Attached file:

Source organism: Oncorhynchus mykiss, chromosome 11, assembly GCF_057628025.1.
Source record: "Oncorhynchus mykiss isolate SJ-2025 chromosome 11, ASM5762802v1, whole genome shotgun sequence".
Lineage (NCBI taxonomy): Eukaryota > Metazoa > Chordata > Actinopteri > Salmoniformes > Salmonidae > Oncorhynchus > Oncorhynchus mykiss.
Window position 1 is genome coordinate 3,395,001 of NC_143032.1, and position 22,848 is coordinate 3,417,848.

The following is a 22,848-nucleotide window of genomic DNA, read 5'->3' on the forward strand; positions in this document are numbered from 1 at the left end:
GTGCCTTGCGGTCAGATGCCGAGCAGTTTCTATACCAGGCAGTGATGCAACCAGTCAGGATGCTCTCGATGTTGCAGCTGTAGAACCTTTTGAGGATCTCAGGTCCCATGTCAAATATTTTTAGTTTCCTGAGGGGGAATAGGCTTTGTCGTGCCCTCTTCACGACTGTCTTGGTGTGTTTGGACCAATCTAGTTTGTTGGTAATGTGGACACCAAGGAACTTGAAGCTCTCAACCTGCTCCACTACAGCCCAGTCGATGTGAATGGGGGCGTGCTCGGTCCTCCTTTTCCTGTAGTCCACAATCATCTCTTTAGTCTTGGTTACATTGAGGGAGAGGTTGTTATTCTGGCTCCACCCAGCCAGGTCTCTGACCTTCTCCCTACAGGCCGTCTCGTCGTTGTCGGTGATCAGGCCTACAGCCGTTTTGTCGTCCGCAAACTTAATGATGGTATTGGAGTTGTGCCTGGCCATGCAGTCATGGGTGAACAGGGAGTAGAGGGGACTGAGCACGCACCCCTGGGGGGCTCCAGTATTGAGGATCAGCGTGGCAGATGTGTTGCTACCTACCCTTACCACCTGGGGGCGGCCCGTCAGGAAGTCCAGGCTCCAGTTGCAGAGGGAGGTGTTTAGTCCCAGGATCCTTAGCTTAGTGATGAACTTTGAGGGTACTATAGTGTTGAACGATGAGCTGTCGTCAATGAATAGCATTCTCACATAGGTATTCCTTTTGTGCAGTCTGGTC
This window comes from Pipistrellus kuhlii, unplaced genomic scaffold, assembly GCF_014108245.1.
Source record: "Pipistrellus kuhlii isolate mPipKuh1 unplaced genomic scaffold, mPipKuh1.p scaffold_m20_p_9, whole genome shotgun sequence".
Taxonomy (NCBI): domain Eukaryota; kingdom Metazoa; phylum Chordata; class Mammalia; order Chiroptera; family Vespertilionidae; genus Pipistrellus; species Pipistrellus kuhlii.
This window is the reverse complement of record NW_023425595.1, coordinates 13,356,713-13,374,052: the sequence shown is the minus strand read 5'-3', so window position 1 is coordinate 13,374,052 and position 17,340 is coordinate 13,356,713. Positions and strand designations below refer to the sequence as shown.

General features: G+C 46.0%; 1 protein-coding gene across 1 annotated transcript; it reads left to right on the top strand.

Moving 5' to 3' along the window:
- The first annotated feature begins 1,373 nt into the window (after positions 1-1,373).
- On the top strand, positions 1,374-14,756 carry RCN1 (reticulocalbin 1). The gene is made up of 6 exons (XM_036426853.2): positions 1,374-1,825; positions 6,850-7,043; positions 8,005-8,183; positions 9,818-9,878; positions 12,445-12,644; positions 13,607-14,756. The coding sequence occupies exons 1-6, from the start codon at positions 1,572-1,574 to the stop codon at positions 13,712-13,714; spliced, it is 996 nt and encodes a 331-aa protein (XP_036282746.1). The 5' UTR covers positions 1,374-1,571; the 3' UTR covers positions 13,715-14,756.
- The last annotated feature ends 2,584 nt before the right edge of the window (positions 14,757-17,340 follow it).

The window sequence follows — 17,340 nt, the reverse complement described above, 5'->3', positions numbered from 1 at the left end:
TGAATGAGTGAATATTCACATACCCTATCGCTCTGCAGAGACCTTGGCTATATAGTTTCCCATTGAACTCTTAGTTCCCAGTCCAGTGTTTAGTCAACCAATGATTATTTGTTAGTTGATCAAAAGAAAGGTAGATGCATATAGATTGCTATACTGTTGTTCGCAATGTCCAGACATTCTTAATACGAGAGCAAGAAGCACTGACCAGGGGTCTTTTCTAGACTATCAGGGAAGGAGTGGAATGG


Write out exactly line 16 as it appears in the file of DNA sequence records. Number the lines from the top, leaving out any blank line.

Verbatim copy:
The window sequence follows — 17,340 nt, the reverse complement described above, 5'->3', positions numbered from 1 at the left end: